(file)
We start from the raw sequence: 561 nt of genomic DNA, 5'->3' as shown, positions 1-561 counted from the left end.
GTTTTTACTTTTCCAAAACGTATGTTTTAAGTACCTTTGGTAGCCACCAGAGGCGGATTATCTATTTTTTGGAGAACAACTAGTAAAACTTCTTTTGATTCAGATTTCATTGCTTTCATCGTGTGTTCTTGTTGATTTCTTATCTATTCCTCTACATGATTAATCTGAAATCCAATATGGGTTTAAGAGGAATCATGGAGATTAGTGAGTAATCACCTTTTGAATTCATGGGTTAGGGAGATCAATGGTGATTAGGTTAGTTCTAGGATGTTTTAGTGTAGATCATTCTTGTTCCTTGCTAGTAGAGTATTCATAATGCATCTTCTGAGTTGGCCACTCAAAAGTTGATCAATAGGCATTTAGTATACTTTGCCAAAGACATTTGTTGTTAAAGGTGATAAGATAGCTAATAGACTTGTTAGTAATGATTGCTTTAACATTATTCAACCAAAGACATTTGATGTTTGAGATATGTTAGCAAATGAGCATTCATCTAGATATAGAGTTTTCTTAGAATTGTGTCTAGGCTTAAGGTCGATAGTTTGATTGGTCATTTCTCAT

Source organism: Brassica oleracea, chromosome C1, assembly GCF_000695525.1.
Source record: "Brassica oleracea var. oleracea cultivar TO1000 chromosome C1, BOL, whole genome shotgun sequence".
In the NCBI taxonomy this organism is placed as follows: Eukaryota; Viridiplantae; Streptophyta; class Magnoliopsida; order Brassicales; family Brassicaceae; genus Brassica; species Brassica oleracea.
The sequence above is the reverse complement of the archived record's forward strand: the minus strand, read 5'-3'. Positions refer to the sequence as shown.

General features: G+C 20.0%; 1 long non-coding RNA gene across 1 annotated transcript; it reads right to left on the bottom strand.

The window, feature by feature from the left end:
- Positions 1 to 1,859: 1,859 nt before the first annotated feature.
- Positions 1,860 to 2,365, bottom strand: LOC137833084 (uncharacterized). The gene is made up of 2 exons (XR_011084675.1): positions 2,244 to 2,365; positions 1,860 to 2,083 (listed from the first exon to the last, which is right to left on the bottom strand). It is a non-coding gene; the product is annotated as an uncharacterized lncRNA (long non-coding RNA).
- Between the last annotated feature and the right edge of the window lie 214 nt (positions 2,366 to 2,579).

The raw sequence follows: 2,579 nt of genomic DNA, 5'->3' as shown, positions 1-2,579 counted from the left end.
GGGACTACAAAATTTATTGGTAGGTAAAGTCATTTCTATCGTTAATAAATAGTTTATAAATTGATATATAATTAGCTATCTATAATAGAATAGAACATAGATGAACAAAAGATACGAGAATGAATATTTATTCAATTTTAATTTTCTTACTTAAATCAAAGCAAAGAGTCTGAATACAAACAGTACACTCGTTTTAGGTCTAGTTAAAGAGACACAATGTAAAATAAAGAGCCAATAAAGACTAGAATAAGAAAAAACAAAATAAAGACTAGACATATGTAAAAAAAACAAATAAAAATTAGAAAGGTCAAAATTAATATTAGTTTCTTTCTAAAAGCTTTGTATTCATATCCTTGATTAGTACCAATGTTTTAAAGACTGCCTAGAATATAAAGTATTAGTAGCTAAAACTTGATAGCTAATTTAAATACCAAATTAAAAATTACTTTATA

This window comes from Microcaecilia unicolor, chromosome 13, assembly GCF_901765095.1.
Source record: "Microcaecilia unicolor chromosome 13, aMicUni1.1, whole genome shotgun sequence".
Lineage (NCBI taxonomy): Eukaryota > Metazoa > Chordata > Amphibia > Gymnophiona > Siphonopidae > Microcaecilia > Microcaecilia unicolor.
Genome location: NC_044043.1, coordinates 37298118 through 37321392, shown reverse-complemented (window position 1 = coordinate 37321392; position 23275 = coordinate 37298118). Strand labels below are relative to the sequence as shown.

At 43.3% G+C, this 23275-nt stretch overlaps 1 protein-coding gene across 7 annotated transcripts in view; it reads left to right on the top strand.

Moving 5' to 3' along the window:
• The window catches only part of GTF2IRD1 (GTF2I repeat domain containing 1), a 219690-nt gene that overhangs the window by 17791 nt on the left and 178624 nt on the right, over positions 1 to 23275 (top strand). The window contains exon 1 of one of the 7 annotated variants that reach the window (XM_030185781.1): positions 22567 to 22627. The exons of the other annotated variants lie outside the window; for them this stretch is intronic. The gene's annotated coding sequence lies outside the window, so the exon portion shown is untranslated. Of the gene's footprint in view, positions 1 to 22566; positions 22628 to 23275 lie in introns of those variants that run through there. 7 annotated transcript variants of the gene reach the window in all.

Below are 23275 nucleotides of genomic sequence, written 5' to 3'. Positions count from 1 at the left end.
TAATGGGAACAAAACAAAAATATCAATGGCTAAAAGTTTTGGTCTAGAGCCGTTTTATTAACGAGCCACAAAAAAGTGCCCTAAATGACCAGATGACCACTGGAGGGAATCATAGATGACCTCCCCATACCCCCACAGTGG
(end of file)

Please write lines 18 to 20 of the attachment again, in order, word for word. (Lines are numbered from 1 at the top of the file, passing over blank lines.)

At 43.3% G+C, this 23275-nt stretch overlaps 1 protein-coding gene across 7 annotated transcripts in view; it reads left to right on the top strand.

Moving 5' to 3' along the window:
• The window catches only part of GTF2IRD1 (GTF2I repeat domain containing 1), a 219690-nt gene that overhangs the window by 17791 nt on the left and 178624 nt on the right, over positions 1 to 23275 (top strand). The window contains exon 1 of one of the 7 annotated variants that reach the window (XM_030185781.1): positions 22567 to 22627. The exons of the other annotated variants lie outside the window; for them this stretch is intronic. The gene's annotated coding sequence lies outside the window, so the exon portion shown is untranslated. Of the gene's footprint in view, positions 1 to 22566; positions 22628 to 23275 lie in introns of those variants that run through there. 7 annotated transcript variants of the gene reach the window in all.